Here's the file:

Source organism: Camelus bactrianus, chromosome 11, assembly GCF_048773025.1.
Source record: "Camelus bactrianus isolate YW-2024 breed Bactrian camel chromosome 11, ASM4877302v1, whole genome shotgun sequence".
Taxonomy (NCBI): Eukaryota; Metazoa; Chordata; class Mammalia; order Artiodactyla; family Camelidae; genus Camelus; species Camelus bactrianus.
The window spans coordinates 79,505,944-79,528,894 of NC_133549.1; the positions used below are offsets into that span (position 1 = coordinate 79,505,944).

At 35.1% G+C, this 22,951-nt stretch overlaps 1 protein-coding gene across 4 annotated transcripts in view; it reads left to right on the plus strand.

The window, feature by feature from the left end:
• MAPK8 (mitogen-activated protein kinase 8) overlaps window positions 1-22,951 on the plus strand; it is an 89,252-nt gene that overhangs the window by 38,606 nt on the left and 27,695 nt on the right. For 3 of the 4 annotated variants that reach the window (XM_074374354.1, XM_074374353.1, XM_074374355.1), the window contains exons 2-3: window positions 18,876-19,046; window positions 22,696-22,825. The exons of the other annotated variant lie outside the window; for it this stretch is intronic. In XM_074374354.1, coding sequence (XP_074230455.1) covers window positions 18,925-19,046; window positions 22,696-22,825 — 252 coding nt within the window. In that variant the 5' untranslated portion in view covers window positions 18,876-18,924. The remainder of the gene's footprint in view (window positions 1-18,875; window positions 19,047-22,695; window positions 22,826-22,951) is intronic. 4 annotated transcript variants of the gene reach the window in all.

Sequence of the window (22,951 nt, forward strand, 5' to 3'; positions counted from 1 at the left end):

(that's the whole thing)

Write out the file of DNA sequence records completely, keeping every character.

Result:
Source organism: Camelus bactrianus, chromosome 11, assembly GCF_048773025.1.
Source record: "Camelus bactrianus isolate YW-2024 breed Bactrian camel chromosome 11, ASM4877302v1, whole genome shotgun sequence".
Taxonomy (NCBI): Eukaryota; Metazoa; Chordata; class Mammalia; order Artiodactyla; family Camelidae; genus Camelus; species Camelus bactrianus.
The window spans coordinates 79,505,944-79,528,894 of NC_133549.1; the positions used below are offsets into that span (position 1 = coordinate 79,505,944).

At 35.1% G+C, this 22,951-nt stretch overlaps 1 protein-coding gene across 4 annotated transcripts in view; it reads left to right on the plus strand.

The window, feature by feature from the left end:
• MAPK8 (mitogen-activated protein kinase 8) overlaps window positions 1-22,951 on the plus strand; it is an 89,252-nt gene that overhangs the window by 38,606 nt on the left and 27,695 nt on the right. For 3 of the 4 annotated variants that reach the window (XM_074374354.1, XM_074374353.1, XM_074374355.1), the window contains exons 2-3: window positions 18,876-19,046; window positions 22,696-22,825. The exons of the other annotated variant lie outside the window; for it this stretch is intronic. In XM_074374354.1, coding sequence (XP_074230455.1) covers window positions 18,925-19,046; window positions 22,696-22,825 — 252 coding nt within the window. In that variant the 5' untranslated portion in view covers window positions 18,876-18,924. The remainder of the gene's footprint in view (window positions 1-18,875; window positions 19,047-22,695; window positions 22,826-22,951) is intronic. 4 annotated transcript variants of the gene reach the window in all.

Sequence of the window (22,951 nt, forward strand, 5' to 3'; positions counted from 1 at the left end):